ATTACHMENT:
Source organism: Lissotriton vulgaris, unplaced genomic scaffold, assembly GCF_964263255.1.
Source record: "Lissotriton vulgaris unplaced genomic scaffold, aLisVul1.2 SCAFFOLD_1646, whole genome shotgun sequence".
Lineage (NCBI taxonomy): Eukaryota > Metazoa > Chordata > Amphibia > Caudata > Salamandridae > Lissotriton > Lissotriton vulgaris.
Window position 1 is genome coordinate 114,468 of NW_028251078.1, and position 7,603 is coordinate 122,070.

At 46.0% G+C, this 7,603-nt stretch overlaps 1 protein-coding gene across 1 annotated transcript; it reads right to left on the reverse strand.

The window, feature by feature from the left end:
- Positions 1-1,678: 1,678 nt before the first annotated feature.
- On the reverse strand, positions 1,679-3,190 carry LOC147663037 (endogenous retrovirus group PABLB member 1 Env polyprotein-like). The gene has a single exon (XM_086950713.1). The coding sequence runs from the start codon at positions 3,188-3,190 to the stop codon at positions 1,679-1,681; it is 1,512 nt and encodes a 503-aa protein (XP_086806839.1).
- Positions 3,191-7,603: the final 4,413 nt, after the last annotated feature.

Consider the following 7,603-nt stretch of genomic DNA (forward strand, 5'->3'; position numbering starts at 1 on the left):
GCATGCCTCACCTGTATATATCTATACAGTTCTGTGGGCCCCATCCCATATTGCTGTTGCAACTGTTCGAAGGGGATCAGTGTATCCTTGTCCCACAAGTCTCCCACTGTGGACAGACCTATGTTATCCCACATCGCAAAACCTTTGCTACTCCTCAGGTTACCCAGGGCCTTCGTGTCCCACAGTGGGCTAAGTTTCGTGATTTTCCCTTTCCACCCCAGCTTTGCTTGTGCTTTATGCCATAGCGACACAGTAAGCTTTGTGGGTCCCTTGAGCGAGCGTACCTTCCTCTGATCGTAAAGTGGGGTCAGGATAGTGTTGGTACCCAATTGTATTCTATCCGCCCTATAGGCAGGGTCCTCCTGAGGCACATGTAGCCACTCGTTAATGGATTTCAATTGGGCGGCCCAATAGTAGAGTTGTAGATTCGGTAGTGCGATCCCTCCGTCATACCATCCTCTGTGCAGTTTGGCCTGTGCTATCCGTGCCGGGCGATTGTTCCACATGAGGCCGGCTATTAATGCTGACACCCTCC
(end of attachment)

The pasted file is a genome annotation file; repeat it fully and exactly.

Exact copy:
Source organism: Lissotriton vulgaris, unplaced genomic scaffold, assembly GCF_964263255.1.
Source record: "Lissotriton vulgaris unplaced genomic scaffold, aLisVul1.2 SCAFFOLD_1646, whole genome shotgun sequence".
Lineage (NCBI taxonomy): Eukaryota > Metazoa > Chordata > Amphibia > Caudata > Salamandridae > Lissotriton > Lissotriton vulgaris.
Window position 1 is genome coordinate 114,468 of NW_028251078.1, and position 7,603 is coordinate 122,070.

At 46.0% G+C, this 7,603-nt stretch overlaps 1 protein-coding gene across 1 annotated transcript; it reads right to left on the reverse strand.

The window, feature by feature from the left end:
- Positions 1-1,678: 1,678 nt before the first annotated feature.
- On the reverse strand, positions 1,679-3,190 carry LOC147663037 (endogenous retrovirus group PABLB member 1 Env polyprotein-like). The gene has a single exon (XM_086950713.1). The coding sequence runs from the start codon at positions 3,188-3,190 to the stop codon at positions 1,679-1,681; it is 1,512 nt and encodes a 503-aa protein (XP_086806839.1).
- Positions 3,191-7,603: the final 4,413 nt, after the last annotated feature.

Consider the following 7,603-nt stretch of genomic DNA (forward strand, 5'->3'; position numbering starts at 1 on the left):
GCATGCCTCACCTGTATATATCTATACAGTTCTGTGGGCCCCATCCCATATTGCTGTTGCAACTGTTCGAAGGGGATCAGTGTATCCTTGTCCCACAAGTCTCCCACTGTGGACAGACCTATGTTATCCCACATCGCAAAACCTTTGCTACTCCTCAGGTTACCCAGGGCCTTCGTGTCCCACAGTGGGCTAAGTTTCGTGATTTTCCCTTTCCACCCCAGCTTTGCTTGTGCTTTATGCCATAGCGACACAGTAAGCTTTGTGGGTCCCTTGAGCGAGCGTACCTTCCTCTGATCGTAAAGTGGGGTCAGGATAGTGTTGGTACCCAATTGTATTCTATCCGCCCTATAGGCAGGGTCCTCCTGAGGCACATGTAGCCACTCGTTAATGGATTTCAATTGGGCGGCCCAATAGTAGAGTTGTAGATTCGGTAGTGCGATCCCTCCGTCATACCATCCTCTGTGCAGTTTGGCCTGTGCTATCCGTGCCGGGCGATTGTTCCACATGAGGCCGGCTATTAATGCTGACACCCTCC